Il-Arslan


Il-Arslan

Il-Arslan (d. March 1172) was Khwarazm Shah from 1156 until his death. He was the son of Atsïz.

In 1152 Il-Arslan was made governor of Jand, an outpost on the Syr Darya which had recently been reconquered, by his father. In 1156 Atsïz died and Il-Arslan succeeded him as Khwarazm-Shah. Like his father, he decided to pay tribute to both the Seljuk sultan Sanjar and the Qara Khitai gurkhan.

Sanjar died only a few months after Il-Arslan's ascension, causing Seljuk Khurasan to descend into chaos. This allowed Il-Arslan to effectively break off Seljuk suzerainty, although he remained on friendly terms with Sanjar's successor, Mas'ud. They were alleged to have attempted to create a joint campaign against the Qara Khitai, but such an alliance never occurred. Like his father, Il-Arslan sought to expand his influence in Khurasan, and in the 1160s took an active interest in the area by supplying armies to local allies, but despite the collapse of central Seljuk authority in that area, he was unable to make any significant headway against the regional rulers.

In 1158 Il-Arslan became involved in the affairs of another Qara Khitai vassal state, the Karakhanids of Samarkand. The Karakhanid Chaghrï Khan had been persecuting the Qarluks in his realm, and several Qarluk leaders fled to Khwarazm and sought Il-Arslan's help. He responded by invading the Karakhnid dominions, taking Bukhara and besieging Samarkand, where Chaghrï Khan had taken refuge. The latter appealed to both the Turks of the Syr Darya and the Qara Khitai, and the gurkhan sent an army, but its commander hesitated to enter into conflict with the Khwarazmis. In the end a peace was mediated where Chaghrï Khan was forced to take back the Qarluk leaders and restore them to their former positions.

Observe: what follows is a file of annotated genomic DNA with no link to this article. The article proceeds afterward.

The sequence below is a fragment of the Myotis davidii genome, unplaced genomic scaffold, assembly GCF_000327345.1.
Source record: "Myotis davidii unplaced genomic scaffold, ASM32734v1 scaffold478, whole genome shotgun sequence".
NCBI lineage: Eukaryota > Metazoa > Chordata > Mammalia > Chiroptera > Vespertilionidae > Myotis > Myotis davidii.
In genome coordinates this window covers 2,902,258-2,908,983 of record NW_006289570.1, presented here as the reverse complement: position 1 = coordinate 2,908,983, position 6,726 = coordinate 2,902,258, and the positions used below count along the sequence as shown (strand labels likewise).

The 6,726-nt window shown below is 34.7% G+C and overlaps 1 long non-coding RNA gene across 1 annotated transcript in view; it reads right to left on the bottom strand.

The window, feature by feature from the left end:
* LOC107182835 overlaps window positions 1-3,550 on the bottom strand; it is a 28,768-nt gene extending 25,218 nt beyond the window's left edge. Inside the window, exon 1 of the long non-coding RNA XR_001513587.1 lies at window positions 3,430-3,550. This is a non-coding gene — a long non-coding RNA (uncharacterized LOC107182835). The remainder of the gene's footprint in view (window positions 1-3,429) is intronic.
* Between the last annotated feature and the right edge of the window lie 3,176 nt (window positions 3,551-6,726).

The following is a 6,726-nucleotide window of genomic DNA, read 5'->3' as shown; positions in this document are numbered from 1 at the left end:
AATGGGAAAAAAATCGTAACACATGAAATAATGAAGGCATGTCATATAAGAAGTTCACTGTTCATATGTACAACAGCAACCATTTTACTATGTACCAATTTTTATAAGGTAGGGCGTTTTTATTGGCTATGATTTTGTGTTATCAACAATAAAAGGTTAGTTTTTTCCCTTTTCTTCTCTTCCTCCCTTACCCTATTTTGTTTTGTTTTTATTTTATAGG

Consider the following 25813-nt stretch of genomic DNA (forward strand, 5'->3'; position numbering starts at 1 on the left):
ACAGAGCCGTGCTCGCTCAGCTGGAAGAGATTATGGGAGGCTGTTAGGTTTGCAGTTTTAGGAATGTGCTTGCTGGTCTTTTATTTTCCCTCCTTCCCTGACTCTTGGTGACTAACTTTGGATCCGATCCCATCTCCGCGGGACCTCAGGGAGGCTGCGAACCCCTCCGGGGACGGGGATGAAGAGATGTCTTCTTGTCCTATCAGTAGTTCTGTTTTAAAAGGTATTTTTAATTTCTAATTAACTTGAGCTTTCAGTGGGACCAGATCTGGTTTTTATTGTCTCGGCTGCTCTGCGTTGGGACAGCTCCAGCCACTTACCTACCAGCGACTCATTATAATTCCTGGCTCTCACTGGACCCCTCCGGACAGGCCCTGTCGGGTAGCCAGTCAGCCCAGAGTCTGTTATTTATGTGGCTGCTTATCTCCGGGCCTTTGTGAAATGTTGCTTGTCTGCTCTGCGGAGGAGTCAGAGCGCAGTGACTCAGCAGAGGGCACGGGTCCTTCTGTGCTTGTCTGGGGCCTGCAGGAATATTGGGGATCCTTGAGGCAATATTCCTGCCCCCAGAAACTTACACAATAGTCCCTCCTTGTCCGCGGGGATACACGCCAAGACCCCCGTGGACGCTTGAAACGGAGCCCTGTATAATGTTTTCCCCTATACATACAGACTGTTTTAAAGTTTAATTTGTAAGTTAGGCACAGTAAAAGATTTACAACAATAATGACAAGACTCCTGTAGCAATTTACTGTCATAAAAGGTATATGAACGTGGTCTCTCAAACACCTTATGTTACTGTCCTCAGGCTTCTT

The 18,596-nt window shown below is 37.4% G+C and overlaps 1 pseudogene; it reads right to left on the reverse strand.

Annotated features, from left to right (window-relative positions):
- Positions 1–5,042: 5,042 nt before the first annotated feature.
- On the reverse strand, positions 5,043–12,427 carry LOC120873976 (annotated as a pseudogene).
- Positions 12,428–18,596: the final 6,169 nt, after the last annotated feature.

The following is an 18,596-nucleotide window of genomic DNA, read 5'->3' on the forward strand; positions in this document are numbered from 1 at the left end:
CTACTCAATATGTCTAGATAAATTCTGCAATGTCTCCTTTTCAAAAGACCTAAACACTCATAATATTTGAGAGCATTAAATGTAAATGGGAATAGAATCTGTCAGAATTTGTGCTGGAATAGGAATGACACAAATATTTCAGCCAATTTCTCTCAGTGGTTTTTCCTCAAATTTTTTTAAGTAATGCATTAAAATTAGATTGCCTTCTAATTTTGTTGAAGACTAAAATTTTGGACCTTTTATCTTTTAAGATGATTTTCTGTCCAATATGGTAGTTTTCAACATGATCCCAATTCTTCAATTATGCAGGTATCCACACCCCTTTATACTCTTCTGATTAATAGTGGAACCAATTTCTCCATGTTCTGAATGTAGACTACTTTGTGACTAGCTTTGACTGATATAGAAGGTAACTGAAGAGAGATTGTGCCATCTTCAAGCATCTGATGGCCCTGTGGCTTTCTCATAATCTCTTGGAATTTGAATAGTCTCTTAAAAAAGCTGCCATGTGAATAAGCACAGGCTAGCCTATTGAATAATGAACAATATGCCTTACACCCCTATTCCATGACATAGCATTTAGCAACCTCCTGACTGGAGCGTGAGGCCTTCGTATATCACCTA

In 1172 the Qara Khitai launched a punitive expedition against Il-Arslan, who had not paid the required annual tribute. The shah collected his army but soon became sick and turned over his forces to one of his lieutenants. The Khwarazmi army was defeated, however, and Il-Arslan died shortly after. Following his death the state briefly became embroiled in turmoil, as the succession was disputed between his sons Tekish and Sultan Shah.

References

*Biran, Michael. "The Empire of the Qara Khitai in Eurasian History: Between China and the Islamic World." Cambridge, UK: Cambridge University Press, 2005.

*Boyle, J. A. . "The Cambridge History of Iran Volume 5: The Saljuq and Mongol Periods." Cambridge, UK: Cambridge University Press, 1968.


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